Book Review:Cthulhu’s Reign

Cthulhu’s Reign
Edited by Darrell Schweitzer
DAW Fantasy Paperback
309 pages/ $7.99 US/$9.99 CAN

ISBN: 978-0-7564-0616-5

Review by Chris Welch

The Darrell Schweitzer edited anthology Cthulhu’s Reign has fifteen answers for the question “What happens after the stars are right?”

Generally speaking, this is not a book for optimists. But it is a book for fans of cosmic horror and dark fantasy.

For those of you who do not know what we’re talking about, here is a brief background: In H.P. Lovecraft’s Cthulhu Mythos tales, various eldritch gods and monsters are waiting to return to Earth to claim it as their own once more after having been kept at bay by occult and/or alien means for thousands of years.

This “waiting for their return” motif has been around since Lovecraft’s “The Call of Cthulhu” was published in 1926, but the unearthly powers can only return “when the stars are right.” In the last 80 years or so, many Lovecraftian-inspired horror tales have utilized the open-ended conclusion of the Old Ones still waiting to return.

But now, Schweitzer has brought together fifteen international horror, dark fantasy, and science fiction authors who have provided tales in a variety of voices and perspectives that take place after the Old Ones have returned. In short, Schweitzer and the authors have closed that open-endedness and have brought the motif to a logical… well, conclusion.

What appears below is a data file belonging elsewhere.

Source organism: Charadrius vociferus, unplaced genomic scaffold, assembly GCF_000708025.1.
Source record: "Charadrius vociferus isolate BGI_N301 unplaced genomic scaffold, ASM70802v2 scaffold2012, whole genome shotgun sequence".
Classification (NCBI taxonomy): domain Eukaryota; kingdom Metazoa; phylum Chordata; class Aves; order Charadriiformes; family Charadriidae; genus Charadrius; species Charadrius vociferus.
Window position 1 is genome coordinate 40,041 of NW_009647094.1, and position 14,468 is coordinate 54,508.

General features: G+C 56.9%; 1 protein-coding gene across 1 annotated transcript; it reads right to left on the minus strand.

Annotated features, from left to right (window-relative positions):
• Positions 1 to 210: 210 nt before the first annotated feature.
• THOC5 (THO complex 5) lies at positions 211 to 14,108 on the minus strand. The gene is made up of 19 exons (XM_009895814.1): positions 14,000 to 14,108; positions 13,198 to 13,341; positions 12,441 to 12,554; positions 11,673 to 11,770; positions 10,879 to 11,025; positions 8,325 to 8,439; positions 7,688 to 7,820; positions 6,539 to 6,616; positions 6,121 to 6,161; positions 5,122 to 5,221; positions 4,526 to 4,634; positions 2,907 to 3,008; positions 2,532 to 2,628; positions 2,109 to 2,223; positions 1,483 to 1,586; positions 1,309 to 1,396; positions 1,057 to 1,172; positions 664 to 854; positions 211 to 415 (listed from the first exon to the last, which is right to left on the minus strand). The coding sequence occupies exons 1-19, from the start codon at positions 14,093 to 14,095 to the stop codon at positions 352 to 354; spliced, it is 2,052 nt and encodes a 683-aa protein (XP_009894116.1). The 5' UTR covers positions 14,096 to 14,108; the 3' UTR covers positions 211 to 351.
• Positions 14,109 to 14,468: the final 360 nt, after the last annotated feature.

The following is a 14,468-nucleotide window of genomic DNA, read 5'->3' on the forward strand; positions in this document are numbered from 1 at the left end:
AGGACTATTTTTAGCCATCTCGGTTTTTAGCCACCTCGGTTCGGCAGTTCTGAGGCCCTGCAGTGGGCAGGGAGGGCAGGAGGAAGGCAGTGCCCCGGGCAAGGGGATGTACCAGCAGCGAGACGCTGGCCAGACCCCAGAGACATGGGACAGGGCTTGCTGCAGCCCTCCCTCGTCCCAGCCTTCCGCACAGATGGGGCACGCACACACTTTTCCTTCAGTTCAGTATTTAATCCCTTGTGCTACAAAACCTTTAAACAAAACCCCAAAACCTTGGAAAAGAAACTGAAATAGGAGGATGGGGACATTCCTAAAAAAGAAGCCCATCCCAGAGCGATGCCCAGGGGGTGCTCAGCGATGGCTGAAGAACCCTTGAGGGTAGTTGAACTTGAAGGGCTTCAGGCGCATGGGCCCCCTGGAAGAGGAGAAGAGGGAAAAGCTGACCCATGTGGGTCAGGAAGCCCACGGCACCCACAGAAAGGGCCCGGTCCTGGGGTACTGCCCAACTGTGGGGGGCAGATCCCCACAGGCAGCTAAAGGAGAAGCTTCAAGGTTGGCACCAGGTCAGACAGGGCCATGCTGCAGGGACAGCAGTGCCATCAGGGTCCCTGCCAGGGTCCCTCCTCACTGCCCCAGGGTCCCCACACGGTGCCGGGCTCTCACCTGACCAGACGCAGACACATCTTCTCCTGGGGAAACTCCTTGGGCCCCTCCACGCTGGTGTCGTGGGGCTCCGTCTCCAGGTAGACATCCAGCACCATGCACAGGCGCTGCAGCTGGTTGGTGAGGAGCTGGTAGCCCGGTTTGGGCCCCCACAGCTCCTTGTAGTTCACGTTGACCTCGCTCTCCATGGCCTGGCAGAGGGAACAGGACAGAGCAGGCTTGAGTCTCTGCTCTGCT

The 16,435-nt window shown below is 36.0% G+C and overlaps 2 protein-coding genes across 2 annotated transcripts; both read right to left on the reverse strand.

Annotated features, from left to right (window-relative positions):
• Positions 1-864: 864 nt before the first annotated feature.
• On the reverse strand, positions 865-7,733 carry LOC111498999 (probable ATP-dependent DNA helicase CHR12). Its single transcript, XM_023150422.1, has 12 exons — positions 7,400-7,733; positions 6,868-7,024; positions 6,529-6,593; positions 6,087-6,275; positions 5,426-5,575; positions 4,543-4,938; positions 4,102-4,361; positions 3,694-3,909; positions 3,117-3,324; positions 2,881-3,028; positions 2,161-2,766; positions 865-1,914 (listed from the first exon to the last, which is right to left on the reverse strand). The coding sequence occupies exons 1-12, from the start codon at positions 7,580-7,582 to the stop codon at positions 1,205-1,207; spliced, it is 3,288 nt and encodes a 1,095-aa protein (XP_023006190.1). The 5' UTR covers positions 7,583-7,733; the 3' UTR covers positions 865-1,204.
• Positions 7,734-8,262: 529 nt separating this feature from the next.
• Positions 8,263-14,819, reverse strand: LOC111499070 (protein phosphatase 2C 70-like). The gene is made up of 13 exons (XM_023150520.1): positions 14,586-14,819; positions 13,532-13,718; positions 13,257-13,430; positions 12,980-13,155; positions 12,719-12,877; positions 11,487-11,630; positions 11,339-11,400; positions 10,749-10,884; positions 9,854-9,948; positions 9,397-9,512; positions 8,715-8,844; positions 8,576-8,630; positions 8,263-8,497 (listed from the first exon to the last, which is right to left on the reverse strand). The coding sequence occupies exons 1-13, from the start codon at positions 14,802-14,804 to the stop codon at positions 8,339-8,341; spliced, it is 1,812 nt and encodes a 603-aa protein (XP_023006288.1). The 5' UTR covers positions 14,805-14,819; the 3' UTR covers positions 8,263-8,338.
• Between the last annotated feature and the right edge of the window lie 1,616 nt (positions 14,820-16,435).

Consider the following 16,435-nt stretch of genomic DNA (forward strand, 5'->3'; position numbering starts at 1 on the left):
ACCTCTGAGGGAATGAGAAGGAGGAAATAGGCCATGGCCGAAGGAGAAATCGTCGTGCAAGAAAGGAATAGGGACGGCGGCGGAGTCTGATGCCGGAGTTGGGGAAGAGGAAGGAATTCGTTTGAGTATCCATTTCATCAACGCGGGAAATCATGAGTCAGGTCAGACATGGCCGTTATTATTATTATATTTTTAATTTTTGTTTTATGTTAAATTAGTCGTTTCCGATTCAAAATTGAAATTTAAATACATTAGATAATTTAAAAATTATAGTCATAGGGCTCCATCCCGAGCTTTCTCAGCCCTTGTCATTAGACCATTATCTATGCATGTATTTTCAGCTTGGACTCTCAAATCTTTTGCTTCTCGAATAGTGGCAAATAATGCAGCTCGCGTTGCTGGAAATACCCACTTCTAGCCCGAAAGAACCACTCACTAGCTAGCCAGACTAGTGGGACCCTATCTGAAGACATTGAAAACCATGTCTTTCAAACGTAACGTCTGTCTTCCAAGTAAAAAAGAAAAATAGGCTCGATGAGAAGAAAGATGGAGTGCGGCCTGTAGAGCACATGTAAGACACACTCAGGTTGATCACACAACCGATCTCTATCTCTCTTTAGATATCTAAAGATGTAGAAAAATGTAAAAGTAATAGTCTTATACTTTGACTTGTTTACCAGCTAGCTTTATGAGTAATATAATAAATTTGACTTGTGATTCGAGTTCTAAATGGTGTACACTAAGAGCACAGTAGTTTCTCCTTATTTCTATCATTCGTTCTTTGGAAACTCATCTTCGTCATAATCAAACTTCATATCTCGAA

All of the fifteen stories in this anthology are engaging and add a new spin to the Cthulhu Mythos in some way. Some tales require a little more reader commitment than others, due to some unique narrative structures, but this is indeed a collection that Lovecraft fans should add to their book shelves.

Perhaps the most complicated and eclectic story is ‘Vasatation” by Laird Barron, which is sort of a cosmic beatnik, stream-of-consciousness narration from the viewpoint of a certain eons-old, sea-bound god; however, Brian Stableford’s “The Holocaust of Ecstasy” is equally exotic in its narrative perspective, although a bit more grounded, so to speak. Likewise, John Langan’s “The Shallows” is a more-than-what-it-seems piece as the characters come to grips with the new world order on a very personal level.

But the stand out tales in this book are Ian Watson’s “The Walker in the Cemetery,” in which Cthulhu self-divides out into human-size fractals and traps survivors in an Italian cemetery; Mike Allen’s “Her Acres of Pastoral Playground,” has a protagonist coming to terms with the price he paid for a safe haven; a similar theme but different angle is the focus of “Spherical Trigonometry” by Ken Asamatsu (translated by Edward Lipsett); Matt Cardin’s “The New Pauline Corpus” in which the new New Testament is written; and “Nothing Personal” by Richard Lupoff, in which the inhabitants of Yuggoth are the source of Earth’s end.

Other noteworthy stories are Jay Lake’s “Such Bright and Risen Madness in Our Names;” John Fultz’s “This is How the World Ends;” and Schweitzer’s own contribution, “Ghost Dancing.” The end of the world is a bit humorous in Gregory Frost’s “The Seals of New R’lyeh,” and the one glimmer of optimism in this book can be found in Fred Chappell’s “Remnants.”

In short, the stars are right for Lovecraft fans to enjoy Cthulhu’s Reign.

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